Sydney without an airport – welcome to the fantasy world of the Greens – Opinion Piece – The Australian
One of the advantages of representing a minor political party is that because you aren’t trying to win government, you never have to deliver on your promises.
But that fact should not excuse politicians from minor parties from offering genuine, workable solutions to policy challenges facing the community.
Increasingly, minor parties in this country and overseas are crafting opportunist and negative election positions rather than proposing solutions.
So it is with the Greens and their approach to the commonwealth’s plan to build a second Sydney airport at Badgerys Creek. The NSW Greens oppose the development of the Badgerys Creek airport, but they also want to close the existing Kingsford Smith airport and build a new airport at an imaginary, unnamed site outside the Sydney basin, which they would connect to the city by high-speed rail. If this were put in place, Sydney would be the only global city without an airport. It’s the stuff of fantasy. It has no place in the world of serious policy debate. Yet this has been Greens policy for the whole of this century.
One on one, realistic Greens party members acknowledge this is not practical. Yet the policy remains and enables the party to campaign for zero impact of aviation activity anywhere, despite the fact modern aviation is a driver of economic activity.
The community has the right to expect that serious parties come to the table with ideas capable of implementation, not just complaints.
Regrettably, the Greens have given up serious participation in the decades-long debate about Sydney’s aviation needs.
They have not been prepared to step back from the local political angles, to consider the bigger picture and the broader economic and strategic national interest.
The Badgerys Creek airport will create thousands of jobs for the people of western Sydney. It will provide a huge boost not only for the economy of NSW but for the entire nation. The issues involved require serious consideration from politicians.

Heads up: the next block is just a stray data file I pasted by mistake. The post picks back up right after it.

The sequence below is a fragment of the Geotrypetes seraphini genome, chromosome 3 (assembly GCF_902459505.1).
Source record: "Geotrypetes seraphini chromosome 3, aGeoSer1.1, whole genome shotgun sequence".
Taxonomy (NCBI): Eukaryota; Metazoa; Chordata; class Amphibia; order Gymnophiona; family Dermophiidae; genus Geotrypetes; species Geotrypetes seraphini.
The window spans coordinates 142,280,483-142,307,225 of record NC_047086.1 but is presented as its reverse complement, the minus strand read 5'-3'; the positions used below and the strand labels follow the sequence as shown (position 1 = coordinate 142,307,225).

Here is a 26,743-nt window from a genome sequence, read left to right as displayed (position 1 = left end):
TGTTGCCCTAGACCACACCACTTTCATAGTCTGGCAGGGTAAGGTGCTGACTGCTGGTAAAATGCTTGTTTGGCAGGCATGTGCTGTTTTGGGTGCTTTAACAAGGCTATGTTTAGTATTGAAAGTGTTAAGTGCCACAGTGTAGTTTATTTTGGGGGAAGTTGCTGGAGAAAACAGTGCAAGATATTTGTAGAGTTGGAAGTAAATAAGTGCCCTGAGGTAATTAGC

Before the Abbott government’s decision to proceed with construction of the Badgerys Creek airport, the former Labor government examined whether there were other options. The research identified the only possible alternative airport site at Wilton, but it was a higher cost and an inferior site to Badgerys Creek, where the Hawke Labor government had already purchased the land and put in place strict environmental controls.
The Greens opposed Wilton, too. In the light of this, their proposal to banish Sydney’s airport to an unnamed site and to link it to the city with a high-speed rail line cannot be taken seriously.
The comprehensive study into the plan to build a high-speed rail line from Brisbane to Melbourne via Sydney and Canberra found that 67km of tunnelling in Sydney would be necessary for it to operate.
It’s a serious project worthy of support. But, like any major infrastructure project, high-speed rail would affect communities along the route. Tunnels require exhausts. Construction creates inconvenience.
Delivering high-speed rail, just like building the Badgerys Creek airport, will require explanation of the benefits and broad support across the political spectrum.
Indeed, it is likely that the challenges of high-speed rail construction will create issues over a far wider area than the second airport.
In short, it will require political representatives to act on principle rather than seek to exploit local communities’ fear of change for political gain. Given the Greens’ record on opposing a second Sydney airport, opposing the Moorebank Intermodal, which will take freight off trucks and on to rail, as well as opposing safety upgrades to the Pacific Highway, it would be remarkable if they did not confect reasons to oppose high-speed rail in practice.
When it comes to economic infrastructure, the Greens are political opportunists.
If this criticism sounds too harsh, consider the tactics being employed by the UK Greens in the campaign for this week’s British election.
The Tories have proposed to spend more than $30 billion to construct a high-speed rail system linking eight out of 10 of the UK’s major cities. The HS2 is designed to serve one in five of the UK population, reducing the need for air travel and providing a major boost to economic productivity.
The Liberal Democrats back this nation-building project. Labour also supports high-speed rail.
But in a bizarre twist, the UK Greens oppose the project. They argue it will inconvenience nearby residents. Never mind the productivity benefits to the British economy, the jobs the project would create or the opportunities for economic development in cities along the route of the track.
This opinion piece was first published in The Australian on Tuesday the 5th of May 2015.